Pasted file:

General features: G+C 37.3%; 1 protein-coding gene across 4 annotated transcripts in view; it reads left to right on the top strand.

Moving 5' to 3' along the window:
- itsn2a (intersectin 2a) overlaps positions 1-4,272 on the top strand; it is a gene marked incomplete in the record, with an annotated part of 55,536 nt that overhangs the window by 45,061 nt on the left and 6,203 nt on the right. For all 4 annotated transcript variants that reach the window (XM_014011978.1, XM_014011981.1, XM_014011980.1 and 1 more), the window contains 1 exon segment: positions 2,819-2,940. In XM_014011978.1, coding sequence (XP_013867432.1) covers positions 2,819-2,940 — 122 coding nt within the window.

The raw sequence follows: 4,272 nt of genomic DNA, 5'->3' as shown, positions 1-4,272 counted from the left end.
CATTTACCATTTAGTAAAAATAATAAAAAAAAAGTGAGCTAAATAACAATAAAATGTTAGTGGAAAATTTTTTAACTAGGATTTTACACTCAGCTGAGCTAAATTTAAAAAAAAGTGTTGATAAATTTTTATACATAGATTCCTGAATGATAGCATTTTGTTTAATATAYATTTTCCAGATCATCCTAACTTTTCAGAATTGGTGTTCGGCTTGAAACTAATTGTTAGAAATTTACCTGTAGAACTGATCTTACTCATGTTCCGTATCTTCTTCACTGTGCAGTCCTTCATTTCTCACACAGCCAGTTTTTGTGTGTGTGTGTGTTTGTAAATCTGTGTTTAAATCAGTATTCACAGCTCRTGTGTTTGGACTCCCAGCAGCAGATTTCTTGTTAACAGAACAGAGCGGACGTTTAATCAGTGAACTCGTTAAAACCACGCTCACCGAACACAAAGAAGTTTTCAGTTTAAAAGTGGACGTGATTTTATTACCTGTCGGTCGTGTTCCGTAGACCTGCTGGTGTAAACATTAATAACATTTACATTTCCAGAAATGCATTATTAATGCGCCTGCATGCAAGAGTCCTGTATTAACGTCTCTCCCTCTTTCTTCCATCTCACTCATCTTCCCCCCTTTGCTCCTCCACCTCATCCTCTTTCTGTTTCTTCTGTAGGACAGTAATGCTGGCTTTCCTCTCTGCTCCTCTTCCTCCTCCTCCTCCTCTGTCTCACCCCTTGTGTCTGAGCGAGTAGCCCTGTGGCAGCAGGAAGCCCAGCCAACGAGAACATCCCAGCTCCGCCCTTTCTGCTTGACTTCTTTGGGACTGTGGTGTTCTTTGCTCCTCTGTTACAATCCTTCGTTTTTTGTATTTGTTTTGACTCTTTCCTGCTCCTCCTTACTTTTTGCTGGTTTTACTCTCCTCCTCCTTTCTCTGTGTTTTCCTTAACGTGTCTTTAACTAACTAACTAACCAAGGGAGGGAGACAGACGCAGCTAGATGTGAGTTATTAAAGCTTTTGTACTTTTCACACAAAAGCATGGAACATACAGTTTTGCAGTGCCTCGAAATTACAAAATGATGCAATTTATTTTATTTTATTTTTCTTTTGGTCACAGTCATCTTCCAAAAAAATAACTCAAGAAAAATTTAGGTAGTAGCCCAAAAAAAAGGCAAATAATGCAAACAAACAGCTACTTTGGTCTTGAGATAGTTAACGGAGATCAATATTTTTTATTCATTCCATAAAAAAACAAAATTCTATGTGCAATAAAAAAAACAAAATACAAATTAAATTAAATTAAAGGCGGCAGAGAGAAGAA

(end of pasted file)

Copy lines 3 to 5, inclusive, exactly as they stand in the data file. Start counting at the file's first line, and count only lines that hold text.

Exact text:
- itsn2a (intersectin 2a) overlaps positions 1-4,272 on the top strand; it is a gene marked incomplete in the record, with an annotated part of 55,536 nt that overhangs the window by 45,061 nt on the left and 6,203 nt on the right. For all 4 annotated transcript variants that reach the window (XM_014011978.1, XM_014011981.1, XM_014011980.1 and 1 more), the window contains 1 exon segment: positions 2,819-2,940. In XM_014011978.1, coding sequence (XP_013867432.1) covers positions 2,819-2,940 — 122 coding nt within the window.

The raw sequence follows: 4,272 nt of genomic DNA, 5'->3' as shown, positions 1-4,272 counted from the left end.
CATTTACCATTTAGTAAAAATAATAAAAAAAAAGTGAGCTAAATAACAATAAAATGTTAGTGGAAAATTTTTTAACTAGGATTTTACACTCAGCTGAGCTAAATTTAAAAAAAAGTGTTGATAAATTTTTATACATAGATTCCTGAATGATAGCATTTTGTTTAATATAYATTTTCCAGATCATCCTAACTTTTCAGAATTGGTGTTCGGCTTGAAACTAATTGTTAGAAATTTACCTGTAGAACTGATCTTACTCATGTTCCGTATCTTCTTCACTGTGCAGTCCTTCATTTCTCACACAGCCAGTTTTTGTGTGTGTGTGTGTTTGTAAATCTGTGTTTAAATCAGTATTCACAGCTCRTGTGTTTGGACTCCCAGCAGCAGATTTCTTGTTAACAGAACAGAGCGGACGTTTAATCAGTGAACTCGTTAAAACCACGCTCACCGAACACAAAGAAGTTTTCAGTTTAAAAGTGGACGTGATTTTATTACCTGTCGGTCGTGTTCCGTAGACCTGCTGGTGTAAACATTAATAACATTTACATTTCCAGAAATGCATTATTAATGCGCCTGCATGCAAGAGTCCTGTATTAACGTCTCTCCCTCTTTCTTCCATCTCACTCATCTTCCCCCCTTTGCTCCTCCACCTCATCCTCTTTCTGTTTCTTCTGTAGGACAGTAATGCTGGCTTTCCTCTCTGCTCCTCTTCCTCCTCCTCCTCCTCTGTCTCACCCCTTGTGTCTGAGCGAGTAGCCCTGTGGCAGCAGGAAGCCCAGCCAACGAGAACATCCCAGCTCCGCCCTTTCTGCTTGACTTCTTTGGGACTGTGGTGTTCTTTGCTCCTCTGTTACAATCCTTCGTTTTTTGTATTTGTTTTGACTCTTTCCTGCTCCTCCTTACTTTTTGCTGGTTTTACTCTCCTCCTCCTTTCTCTGTGTTTTCCTTAACGTGTCTTTAACTAACTAACTAACCAAGGGAGGGAGACAGACGCAGCTAGATGTGAGTTATTAAAGCTTTTGTACTTTTCACACAAAAGCATGGAACATACAGTTTTGCAGTGCCTCGAAATTACAAAATGATGCAATTTATTTTATTTTATTTTTCTTTTGGTCACAGTCATCTTCCAAAAAAATAACTCAAGAAAAATTTAGGTAGTAGCCCAAAAAAAAGGCAAATAATGCAAACAAACAGCTACTTTGGTCTTGAGATAGTTAACGGAGATCAATATTTTTTATTCATTCCATAAAAAAACAAAATTCTATGTGCAATAAAAAAAACAAAATACAAATTAAATTAAATTAAAGGCGGCAGAGAGAAGAA